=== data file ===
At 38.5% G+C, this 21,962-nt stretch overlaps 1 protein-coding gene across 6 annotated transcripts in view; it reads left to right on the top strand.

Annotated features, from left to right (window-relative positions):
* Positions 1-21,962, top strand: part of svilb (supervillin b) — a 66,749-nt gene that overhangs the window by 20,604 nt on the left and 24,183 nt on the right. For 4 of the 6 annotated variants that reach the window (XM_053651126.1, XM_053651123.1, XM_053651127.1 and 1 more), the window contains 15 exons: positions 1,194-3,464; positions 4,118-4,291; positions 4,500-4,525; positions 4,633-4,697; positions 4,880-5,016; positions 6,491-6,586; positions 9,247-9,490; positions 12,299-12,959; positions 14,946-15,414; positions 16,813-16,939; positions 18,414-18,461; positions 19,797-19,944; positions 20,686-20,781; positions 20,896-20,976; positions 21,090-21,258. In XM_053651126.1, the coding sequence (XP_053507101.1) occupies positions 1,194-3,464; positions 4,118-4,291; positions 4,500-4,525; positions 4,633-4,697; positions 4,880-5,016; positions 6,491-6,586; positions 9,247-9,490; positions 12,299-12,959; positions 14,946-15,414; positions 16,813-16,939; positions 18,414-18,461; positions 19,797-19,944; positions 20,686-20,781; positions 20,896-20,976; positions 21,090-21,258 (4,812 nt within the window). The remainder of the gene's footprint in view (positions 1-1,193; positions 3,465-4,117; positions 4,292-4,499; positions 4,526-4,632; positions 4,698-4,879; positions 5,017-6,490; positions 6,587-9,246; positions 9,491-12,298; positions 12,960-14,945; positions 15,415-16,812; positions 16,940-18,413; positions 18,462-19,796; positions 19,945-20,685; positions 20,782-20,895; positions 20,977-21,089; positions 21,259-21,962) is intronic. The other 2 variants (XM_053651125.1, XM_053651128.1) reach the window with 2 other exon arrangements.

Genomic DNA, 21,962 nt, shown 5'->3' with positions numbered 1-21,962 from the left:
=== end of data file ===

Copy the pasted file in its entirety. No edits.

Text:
At 38.5% G+C, this 21,962-nt stretch overlaps 1 protein-coding gene across 6 annotated transcripts in view; it reads left to right on the top strand.

Annotated features, from left to right (window-relative positions):
* Positions 1-21,962, top strand: part of svilb (supervillin b) — a 66,749-nt gene that overhangs the window by 20,604 nt on the left and 24,183 nt on the right. For 4 of the 6 annotated variants that reach the window (XM_053651126.1, XM_053651123.1, XM_053651127.1 and 1 more), the window contains 15 exons: positions 1,194-3,464; positions 4,118-4,291; positions 4,500-4,525; positions 4,633-4,697; positions 4,880-5,016; positions 6,491-6,586; positions 9,247-9,490; positions 12,299-12,959; positions 14,946-15,414; positions 16,813-16,939; positions 18,414-18,461; positions 19,797-19,944; positions 20,686-20,781; positions 20,896-20,976; positions 21,090-21,258. In XM_053651126.1, the coding sequence (XP_053507101.1) occupies positions 1,194-3,464; positions 4,118-4,291; positions 4,500-4,525; positions 4,633-4,697; positions 4,880-5,016; positions 6,491-6,586; positions 9,247-9,490; positions 12,299-12,959; positions 14,946-15,414; positions 16,813-16,939; positions 18,414-18,461; positions 19,797-19,944; positions 20,686-20,781; positions 20,896-20,976; positions 21,090-21,258 (4,812 nt within the window). The remainder of the gene's footprint in view (positions 1-1,193; positions 3,465-4,117; positions 4,292-4,499; positions 4,526-4,632; positions 4,698-4,879; positions 5,017-6,490; positions 6,587-9,246; positions 9,491-12,298; positions 12,960-14,945; positions 15,415-16,812; positions 16,940-18,413; positions 18,462-19,796; positions 19,945-20,685; positions 20,782-20,895; positions 20,977-21,089; positions 21,259-21,962) is intronic. The other 2 variants (XM_053651125.1, XM_053651128.1) reach the window with 2 other exon arrangements.

Genomic DNA, 21,962 nt, shown 5'->3' with positions numbered 1-21,962 from the left: